Table 2 Differences of sleep related parameters.
Figure 2
figure 2

Trends of the Epworth Sleepiness Scale. ESS: Epworth Sleepiness Scale; TC-MRBs: Truck collisions attributed to microsleep-related behaviors at the wheel.

Table 3 Associated factors for truck collisions attributed to microsleep-related behaviors at the wheel in professional truck drivers.
Figure 3
figure 3

Receiver operating characteristic curves for truck collisions. (A) 4% oxygen desaturation index (ODI). (B) Nadir oxygen saturation (SpO2). AUC: Area under the curve.


This large, real-world nationwide database study showed that TC-MRBs, verified by dashcam video footage, were not significantly associated with BMI, 3% ODI, mean SpO2, ESS scores, or the presence of EDS. However, the 4% ODI and nadir SpO2 showed significant associations with TC-MRBs in professional truck drivers. The receiver operating characteristic (ROC) curve analysis showed low AUC values with 4% ODI and nadir SpO2 being poor at identifying TC-MRBs, whereas night-time driver was strongly associated with TC-MRBs in the professional driver.

It is well-known that high BMI in professional drivers is a significant risk factor for the presence of SDB, whereas in this study, although the BMI of the study population was lower than that in previous studies, the prevalence of suspected SDB was 44.4%, which corresponds with previous studies on professional drivers8,9,10. One of the possible reasons is the differences in craniofacial structures among the ethnic groups. Previous studies reported that the cranial base, which was associated with the presence and severity of SDB, was significantly shorter in Asians than in Caucasians24. These studies indicate that the prevalence of SDB might not be significantly different among ethnicities despite the BMI being low in Asians. The facts indicate a regular screening for SDB might be needed to prevent TC-MRB even if the BMI in the professional driver is not high.

Many studies have assessed the relationship between SDB and sleepiness in professional truck drivers. Some studies reported that SDB could be a risk factor for MVAs among professional drivers25,26, while another study showed the opposite27. Although the definition of SDB in these studies was based on a self-report questionnaire, the results highlighted the potential difficulties of using this assessment for predicting MVAs. For overnight pulse oximetry parameters, our study found a significant association between 4% ODI/nadir SpO2 and TC-MRBs. This finding aligns with that of a previous study demonstrating a similar association between overnight pulse oximetry parameters and MVAs in bus drivers, while the low AUC values in our study indicates that 4% ODI and nadir SpO2 were poor at identifying TC-MRBs20.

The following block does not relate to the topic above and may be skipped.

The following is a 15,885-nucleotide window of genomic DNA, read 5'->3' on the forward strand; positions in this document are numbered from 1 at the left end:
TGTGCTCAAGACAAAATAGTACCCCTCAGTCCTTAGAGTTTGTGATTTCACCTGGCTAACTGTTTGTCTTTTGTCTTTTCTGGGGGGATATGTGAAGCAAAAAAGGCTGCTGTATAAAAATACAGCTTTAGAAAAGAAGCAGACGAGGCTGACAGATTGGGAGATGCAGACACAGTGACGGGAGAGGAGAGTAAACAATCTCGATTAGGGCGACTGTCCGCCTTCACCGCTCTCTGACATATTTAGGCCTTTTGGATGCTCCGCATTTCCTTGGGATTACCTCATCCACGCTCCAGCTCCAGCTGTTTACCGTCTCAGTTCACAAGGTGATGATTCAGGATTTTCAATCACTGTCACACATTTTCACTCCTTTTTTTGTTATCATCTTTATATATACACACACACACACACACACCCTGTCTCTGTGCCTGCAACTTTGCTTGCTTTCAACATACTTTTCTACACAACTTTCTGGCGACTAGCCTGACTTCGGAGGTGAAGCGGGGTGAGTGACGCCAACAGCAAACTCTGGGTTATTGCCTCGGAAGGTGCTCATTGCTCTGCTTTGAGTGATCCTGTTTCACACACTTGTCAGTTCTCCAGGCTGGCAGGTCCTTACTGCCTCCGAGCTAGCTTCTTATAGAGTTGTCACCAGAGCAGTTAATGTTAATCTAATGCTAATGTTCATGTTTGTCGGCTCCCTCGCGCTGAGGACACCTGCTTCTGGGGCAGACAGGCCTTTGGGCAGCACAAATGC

Although previous studies have shown an association between MVAs and severe hypoxemia and EDS28,29,30, our study only showed a significant association between TC-MRBs and nadir SpO2, but not with ESS or EDS. As mentioned above, professional truck drivers tend to underreport their ESS/EDS to maintain their driving licenses22, which can hamper the prediction of collisions attributed to falling asleep at the wheel or TC-MRBs using ESS/EDS. Additionally, professional truck drivers usually drive longer distances and for longer times than general drivers. Notably, most professional truck drivers who have been involved in a TC-MRB drive without experiencing any drowsiness after extended distances/periods of time. This could be attributed to the fact that only a few drivers in this study had an ESS score of 11 or higher. However, during long-distance or extended-time driving, TC-MRBs occur when the truck drivers experience microsleep episodes lasting a few minutes or even seconds. Moreover, TC-MRBs have also been shown to surge just a few seconds before collisions23. Previous studies also reported that ESS alone may not be a suitable tool for detecting MVAs31. Similarly, our findings suggest that the assessment of ESS/EDS may be insufficient for predicting TC-MRBs among professional truck drivers. We assessed TC-MRBs from behavioral analysis using real collision footage, while the Bern continuous and high-resolution wake-sleep (BERN) criteria define microsleep episodes as periods of sleep with a 1–15 s duration in a driving simulation, and a combined assessment of neurophysiological, behavioral, and performance parameters32. These reports suggest that microsleep is behaviorally evaluable. Furthermore, many previous studies showed significant variation in the accuracy of identifying SDB using only overnight oximetry (specificity: 57.8–100.0%, sensitivity: 31.0–98.0%)18,19. The data indicate that screening using only overnight oximetry to identify SDB is inconsistent, whereas one study showed that the cost of home sleep testing to detect SDB was cheaper than that of PSG33. This finding suggests that screening for SDB using overnight pulse oximetry or home cardiorespiratory monitoring tools might minimize the cost. Therefore, a combination of methods, such as a questionnaire and overnight pulse oximetry or home cardiorespiratory monitoring tools (i.e., type-4 or type-3 PSG), as well as dashcam video footage, may be required to detect MVAs and TC-MRBs. Further study is needed to show the accuracy of the combination of methods for detecting TC-MRBs in professional drivers.